How Does A Heat Pump Work In Winter?

Jalin Coblentz
by Jalin Coblentz

Most people are familiar with heat pumps when it comes to using them as air conditioners. A unique feature about a heat pump is that it can be used during the winter to heat your home and not just during the summer to cool it. But how can a split system like a heat pump perform both of these functions?

Heat pumps have the ability to reverse the flow of their refrigerant. Reversing the flow supercools the refrigerant and makes it colder than the outside air. The refrigerant then absorbs the heat from the air and transports it inside your home where it’s dispersed through your duct system.

A heat pump’s ability to perform in both winter and summer makes it a desirable option for homeowners. However, there are a few things that you should know before jumping the gun and purchasing a heat pump. In this article, we’ll look at how a heat pump works and what its best application is.

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How Does a Heat Pump Work in Winter?

A heat pump works in the winter by sucking cold air from the outside atmosphere, heating it up, and transferring it into your home. Heat pumps do this so quickly and effortlessly that you don’t realize what’s happening until you suddenly have heat in your home. Let’s take a more in-depth look at how a heat pump operates in the winter.

It Absorbs and Transfers Energy

A heat pump consists of an outside unit, an inside unit, and a series of pipes that connect the two. There is refrigerant running through the pipes and either unit that forms a closed loop. This allows the refrigerant to travel from the outside unit, through the pipes, and into the inside unit consisting of an air handler and an A-coil.

The outside heat pump unit absorbs heat out of the cold, winter air and transfers only the heat to the inside unit. It absorbs heat out of cold air by making so that the refrigerant inside of it has a lower temperature than the air itself. This allows heat to be absorbed and transferred via the pipes connecting the inside unit to the outside unit.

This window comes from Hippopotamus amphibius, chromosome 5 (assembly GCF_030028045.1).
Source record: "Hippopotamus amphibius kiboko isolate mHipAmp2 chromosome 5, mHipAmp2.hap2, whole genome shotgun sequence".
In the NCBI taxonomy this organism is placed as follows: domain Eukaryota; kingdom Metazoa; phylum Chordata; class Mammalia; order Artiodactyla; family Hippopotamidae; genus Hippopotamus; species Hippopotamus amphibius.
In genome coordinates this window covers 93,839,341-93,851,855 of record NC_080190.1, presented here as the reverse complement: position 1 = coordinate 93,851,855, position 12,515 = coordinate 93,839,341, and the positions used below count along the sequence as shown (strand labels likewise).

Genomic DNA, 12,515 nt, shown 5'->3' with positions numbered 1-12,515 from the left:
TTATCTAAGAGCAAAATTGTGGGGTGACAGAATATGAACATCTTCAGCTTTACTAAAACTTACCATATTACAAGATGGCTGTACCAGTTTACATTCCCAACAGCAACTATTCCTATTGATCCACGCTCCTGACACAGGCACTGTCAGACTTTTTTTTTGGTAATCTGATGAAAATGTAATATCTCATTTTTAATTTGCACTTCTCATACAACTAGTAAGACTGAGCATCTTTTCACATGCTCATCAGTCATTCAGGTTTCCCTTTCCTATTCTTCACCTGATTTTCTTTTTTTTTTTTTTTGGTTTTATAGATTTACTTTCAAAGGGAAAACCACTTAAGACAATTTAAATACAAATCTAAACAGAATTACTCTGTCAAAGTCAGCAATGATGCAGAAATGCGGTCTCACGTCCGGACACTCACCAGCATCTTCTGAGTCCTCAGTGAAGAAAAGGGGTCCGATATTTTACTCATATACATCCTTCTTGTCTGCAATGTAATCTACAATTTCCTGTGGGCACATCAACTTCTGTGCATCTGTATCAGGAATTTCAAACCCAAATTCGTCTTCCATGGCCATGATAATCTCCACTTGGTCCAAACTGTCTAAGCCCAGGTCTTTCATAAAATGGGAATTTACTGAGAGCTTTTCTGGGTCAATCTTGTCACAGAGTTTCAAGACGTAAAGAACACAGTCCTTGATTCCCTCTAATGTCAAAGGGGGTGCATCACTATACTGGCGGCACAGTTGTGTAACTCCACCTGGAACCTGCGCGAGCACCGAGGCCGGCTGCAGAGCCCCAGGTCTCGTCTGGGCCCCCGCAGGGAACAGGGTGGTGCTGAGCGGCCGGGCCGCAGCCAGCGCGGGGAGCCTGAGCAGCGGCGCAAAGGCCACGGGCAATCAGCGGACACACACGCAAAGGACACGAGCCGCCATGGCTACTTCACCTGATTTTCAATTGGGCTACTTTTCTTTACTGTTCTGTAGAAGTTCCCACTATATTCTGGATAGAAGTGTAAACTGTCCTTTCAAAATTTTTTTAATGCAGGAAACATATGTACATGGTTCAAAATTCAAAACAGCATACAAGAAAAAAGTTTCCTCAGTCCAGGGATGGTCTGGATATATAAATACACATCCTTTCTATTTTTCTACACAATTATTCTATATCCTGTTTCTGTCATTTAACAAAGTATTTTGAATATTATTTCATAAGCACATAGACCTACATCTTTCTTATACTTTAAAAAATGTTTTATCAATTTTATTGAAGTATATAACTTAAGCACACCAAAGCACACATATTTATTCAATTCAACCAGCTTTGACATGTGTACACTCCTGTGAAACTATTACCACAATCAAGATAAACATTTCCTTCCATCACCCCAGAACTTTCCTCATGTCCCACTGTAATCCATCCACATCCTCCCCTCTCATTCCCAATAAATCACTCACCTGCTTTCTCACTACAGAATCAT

It Requires Special Refrigerant

The only reason that it’s possible to absorb heat out of cold air is through the refrigerant contained inside the heat pump. The refrigerant must have a lower temperature than the outside air, but must still be warm to change the cold air into hot air. For that reason, R-410 refrigerant is used because it has a boiling point of 14 degrees Fahrenheit. This allows the refrigerant to be cold and hot simultaneously.

Next, Comes the Compressor

The compressor on the outside unit then compresses the refrigerant and superheats it to a temperature of 104 degrees Fahrenheit.

Hot Refrigerant Goes to the Air Handler

From there, the compressor pushes the now hot refrigerant from the outside unit to the inside unit. It then circulates throughout A-coil at a temperature of 100+ degrees. The air handler circulates air that flows over the now hot A-coil and heats up the air itself.

Normal Air Dispersal Happens

Once the air inside the coil gets hot, the air handler fan turns on and blows it through your duct system and into your house. All of these things happen within seconds or a minute of turning on your heat pump. You can change from cold air to hot air in very little time, which is necessary for spring and autumn days when temperatures change quickly.

Your Heat Pump Adjusts Accordingly

Your heat pump adjusts the temperature of the refrigerant according to what your needs are. When you turn the thermostat up and down, your heat pump will alter the refrigerant temperature accordingly. Simply put, the goal of your heat pump is to give you the desired temperature no matter what time of day it is or what part of the year it is.

It should be noted, however, that heat pumps do have their limitations. Once the ambient temperature drops below a certain point, the heat pump can no longer lower the refrigerant enough to absorb heat out of the air. When that happens, you’ll need a backup source of heat or emergency heating.

Should a Heat Pump Run Constantly in Winter?

For those who are used to a furnace and switch to a heat pump, they’re often worried about how much it runs in winter.